Frustration is a basic emotion in a child's learning process. As parents, we have a duty to work with them this value and, above all, we have to lose it the fear that our children will be frustrated because, through it, they will learn a valuable lesson. What if we take advantage of the Christmas season to work with them the frustration? It is an ideal occasion for it, although we can also move it to another time of the year!
It seems that lately Christmas is focused on everything that has to do with the material, but Christmas is more than just gifts. This is a perfect time to talk and work on emotions.
Unfortunately, today's children focus more on material things than on emotional things and it happens that everything related to receiving a gift - be it at Christmas, for their birthday or good grades - can reach them. to generate great anxiety and much impatience and restlessness. They want it all and they want it now!
And it is not unusual that on the morning of December 25, the child wakes up before his usual time to see what Santa Claus has left him and open the gifts quickly and without hardly noticing what is under the paper. Then the grandparents, cousins and uncles come with more packages (much larger if possible) and already the little one enters an almost intoxicating state. It is overshadowed with so many things!
What many parents do is leave some gifts in the child's room and store others in the storage room to give them spacedly. And that 'little by little' is what should always be done, as Andrés París, pedagogue and educational coach, explains. 'During the year, parents should make sure that the child does not lack material things but also emotional things: a lot of hug, a lot of affection, a lot of applause, a lot of caress'.
Parents are afraid that our children will be frustrated and that means that we do not generate, and even avoid situations in which frustration may appear. It gives us terror or panic because we do not know what frustration gives children learning.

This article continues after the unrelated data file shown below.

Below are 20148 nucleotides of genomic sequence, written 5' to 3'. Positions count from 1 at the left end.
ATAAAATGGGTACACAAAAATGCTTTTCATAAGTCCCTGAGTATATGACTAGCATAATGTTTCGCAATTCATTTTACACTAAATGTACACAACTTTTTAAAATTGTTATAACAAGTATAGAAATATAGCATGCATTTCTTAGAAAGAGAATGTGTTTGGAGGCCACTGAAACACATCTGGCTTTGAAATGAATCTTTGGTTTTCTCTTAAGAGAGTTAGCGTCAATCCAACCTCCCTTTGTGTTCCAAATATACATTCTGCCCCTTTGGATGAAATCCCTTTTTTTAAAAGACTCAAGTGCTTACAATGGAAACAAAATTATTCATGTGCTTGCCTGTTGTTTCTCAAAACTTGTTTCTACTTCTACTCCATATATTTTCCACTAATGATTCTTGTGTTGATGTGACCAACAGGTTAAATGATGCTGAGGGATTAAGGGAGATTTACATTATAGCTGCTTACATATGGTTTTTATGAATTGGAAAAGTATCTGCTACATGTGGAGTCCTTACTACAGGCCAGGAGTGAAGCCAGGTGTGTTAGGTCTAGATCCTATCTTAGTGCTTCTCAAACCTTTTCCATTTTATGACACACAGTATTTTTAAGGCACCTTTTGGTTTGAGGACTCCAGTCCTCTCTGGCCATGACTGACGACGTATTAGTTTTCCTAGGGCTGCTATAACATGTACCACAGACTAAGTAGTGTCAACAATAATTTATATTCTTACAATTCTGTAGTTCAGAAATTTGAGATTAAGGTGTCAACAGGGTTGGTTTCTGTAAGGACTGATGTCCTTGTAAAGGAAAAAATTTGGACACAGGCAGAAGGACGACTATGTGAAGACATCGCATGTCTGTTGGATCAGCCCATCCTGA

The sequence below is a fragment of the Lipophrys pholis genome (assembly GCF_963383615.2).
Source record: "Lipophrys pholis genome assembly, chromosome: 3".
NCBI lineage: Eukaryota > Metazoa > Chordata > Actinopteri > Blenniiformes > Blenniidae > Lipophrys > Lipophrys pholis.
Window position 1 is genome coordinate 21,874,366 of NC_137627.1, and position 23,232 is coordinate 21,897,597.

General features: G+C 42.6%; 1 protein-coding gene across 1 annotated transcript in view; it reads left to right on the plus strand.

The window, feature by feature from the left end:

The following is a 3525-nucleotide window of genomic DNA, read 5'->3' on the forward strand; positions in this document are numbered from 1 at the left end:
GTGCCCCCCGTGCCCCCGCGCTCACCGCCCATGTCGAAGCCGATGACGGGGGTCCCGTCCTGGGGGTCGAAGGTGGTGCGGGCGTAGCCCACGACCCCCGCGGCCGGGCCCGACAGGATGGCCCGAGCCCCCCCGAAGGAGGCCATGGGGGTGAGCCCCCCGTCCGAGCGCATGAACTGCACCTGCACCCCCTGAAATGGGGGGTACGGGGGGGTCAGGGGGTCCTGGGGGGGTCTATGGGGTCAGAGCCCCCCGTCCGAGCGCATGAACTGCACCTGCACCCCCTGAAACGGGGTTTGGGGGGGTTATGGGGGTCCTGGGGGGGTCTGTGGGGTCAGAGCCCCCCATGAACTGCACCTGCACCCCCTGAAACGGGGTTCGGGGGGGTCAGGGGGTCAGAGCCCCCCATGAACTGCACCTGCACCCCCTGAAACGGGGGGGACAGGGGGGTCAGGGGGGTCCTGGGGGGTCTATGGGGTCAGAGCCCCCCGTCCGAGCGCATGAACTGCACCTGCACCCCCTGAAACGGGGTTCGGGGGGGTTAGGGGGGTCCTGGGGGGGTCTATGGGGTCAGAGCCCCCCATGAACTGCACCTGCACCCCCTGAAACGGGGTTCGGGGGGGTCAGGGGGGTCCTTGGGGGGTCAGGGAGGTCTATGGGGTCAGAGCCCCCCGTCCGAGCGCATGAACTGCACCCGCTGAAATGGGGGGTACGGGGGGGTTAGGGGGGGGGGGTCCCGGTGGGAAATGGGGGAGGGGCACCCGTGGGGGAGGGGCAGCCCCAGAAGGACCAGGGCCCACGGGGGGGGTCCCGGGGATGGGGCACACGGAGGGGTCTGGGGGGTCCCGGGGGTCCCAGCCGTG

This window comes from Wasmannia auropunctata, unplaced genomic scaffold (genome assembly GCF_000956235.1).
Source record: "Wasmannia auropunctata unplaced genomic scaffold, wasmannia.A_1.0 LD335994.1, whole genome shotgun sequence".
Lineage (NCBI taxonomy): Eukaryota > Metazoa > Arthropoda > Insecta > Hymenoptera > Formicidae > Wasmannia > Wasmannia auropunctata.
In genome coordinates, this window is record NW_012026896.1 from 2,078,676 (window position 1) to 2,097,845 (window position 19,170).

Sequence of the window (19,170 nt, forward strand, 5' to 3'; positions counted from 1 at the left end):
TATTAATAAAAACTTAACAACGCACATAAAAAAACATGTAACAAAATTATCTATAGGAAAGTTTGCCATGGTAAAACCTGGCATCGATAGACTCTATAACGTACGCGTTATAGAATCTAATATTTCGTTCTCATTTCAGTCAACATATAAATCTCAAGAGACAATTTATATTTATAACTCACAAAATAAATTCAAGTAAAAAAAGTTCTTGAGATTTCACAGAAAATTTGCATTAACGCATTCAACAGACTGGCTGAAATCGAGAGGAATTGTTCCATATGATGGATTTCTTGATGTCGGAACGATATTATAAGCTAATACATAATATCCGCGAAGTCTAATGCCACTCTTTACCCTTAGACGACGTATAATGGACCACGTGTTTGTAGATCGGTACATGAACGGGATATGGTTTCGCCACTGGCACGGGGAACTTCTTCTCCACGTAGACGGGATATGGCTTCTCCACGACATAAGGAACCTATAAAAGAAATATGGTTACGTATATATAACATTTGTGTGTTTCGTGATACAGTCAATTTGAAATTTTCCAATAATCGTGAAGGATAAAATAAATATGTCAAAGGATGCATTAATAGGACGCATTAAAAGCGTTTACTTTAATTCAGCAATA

When a person is frustrated, they can do two things: either leave it as it is or look for those tools that help them face that circumstance in which I have failed and allow them to grow. And is that frustration is personal you get frustrated, it is something that affects a person individually. It is very important not to confuse frustration with disappointment caused by someone: a friend, a teacher, a brother, your football team ...
For all this, as parents, We must set scenarios for our children so that they frustrate and grow as people. But beware, we should never create high expectations for them because then they don't get frustrated, they get disappointed, and then tantrums come.
For example, if we make them believe that they will have ten gifts for Christmas, because that is what they have written in front of us in the letter from Santa Claus or the Three Wise Men, and in the end they only have five, they will be angry (and with good reason!) with us, because we made them believe something that was not going to be, and
The main consequence that appears after a disappointment is the dreaded tantrums, on the other hand, in the case of frustration what there is is an anger with oneself because things have not turned out as the person thought, and this is essential that parents have it clear to know when the child is frustrated or when he is disappointed.
And another very basic and simple thing to avoid reaching this moment of disappointment and tantrum: parents must ask and not take things for granted. For example, in the run-up to Christmas, chat with the children about what to expect on the night of December 24, what are your wishes for Santa Claus or his majesties from the East ... And, with what they tell us, go to work and lowering expectations.
Let's take advantage of Christmas so that they learn and discover what frustration is, but without disappointment, and let's take good note to transfer this lesson and knowledge during the 365 days of the year that we are about to begin.
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